Yes, it's time for another "mini-biography of people I don't know anything about." There are several in my queue and I've been sitting on this one for awhile, waiting for just the right moment, which may have come and gone without me noticing. Gotta learn to pay more attention. If you're new to this blog the rules here are simple. I try to remember what little I know about the unsuspecting subject and from there, I just make stuff up. Never believe anything you read on the Internet.
Will Shortz was born at a very early age. While still a toddler he showed many puzzling proclivities, memorizing the English, Greek and Cyrillic alphabets forwards, backwards, and upside down before speaking his first word — OREO. His befuddled parents finally sought professional help when young William spent the entire summer before first grade refusing to speak except in complete palindromes. "Norma is as selfless as I am, Ron" might have been hard for you or me to fit into casual conversation as a toddler, but then neither of us were budding puzzlemasters.
Teenage Will traveled extensively. Ere he saw Elba he had already calculated all possible anagrams of every country, city, river, and mountain he visited. Though not exactly a nerd, his friends found it difficult to converse with someone who answered every question with a clue. While fun for a while, this eventually becomes maddening even when you're told the letter count.
As is frequently recounted, Mr. Shortz holds a degree in Enigmatology from Indiana University. This is so clearly bogus it amazes this author he's not taken to task for this wasteful and pointless exercise more often. I mean really. The only possible job that line of study would qualify you for would be Crossword Editor of the New York Times, a situation so incredibly unlikely as to be absurdly obscene. I think the rather ludicrous and nearly irrelevant fact that he did somehow manage to attain that post weakens my argument only in the slightest degree. What were the odds? Totally nuts.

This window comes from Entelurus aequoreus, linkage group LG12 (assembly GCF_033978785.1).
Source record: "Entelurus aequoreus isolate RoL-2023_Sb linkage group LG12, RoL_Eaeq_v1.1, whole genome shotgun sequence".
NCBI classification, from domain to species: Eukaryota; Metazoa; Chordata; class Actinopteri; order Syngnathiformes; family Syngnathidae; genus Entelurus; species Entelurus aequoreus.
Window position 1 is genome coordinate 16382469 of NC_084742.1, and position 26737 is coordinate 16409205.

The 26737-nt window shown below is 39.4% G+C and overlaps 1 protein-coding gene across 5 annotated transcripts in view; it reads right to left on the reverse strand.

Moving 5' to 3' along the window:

Unbeknownst to his Times employers, Will moonlights for a competing news organization. Disguising his normal voice in order to sound cool, sophisticated, and even sympathetic, he lobs word puzzles at listeners who call in to his NPR radio segment. Not wanting to waste even a moment's time, he can completely revise a Monday or Tuesday puzzle submission while waiting for the answers.
Does the fame and power go to his head? Sadly, yes. Mr. Shortz rules Crosswordland with an iron fist. Not a single grid, not a single clue gets published without being personally vetted by him. Who the hell does he think he is?
The Thursday puzzle by Stephen Edward Anderson (answers) brings together four portmanteau locations. The phrase "portmanteau word" was coined by one of my other heroes, Lewis Carroll. It means words like his own inventions slithy and brillig that have "two meanings packed into one word." I loved that "Run (out of)" wasn't anything to do with what happens when the milk carton gets empty. It's a different sense. The answer is DRUM, as in drum out of town. Nice.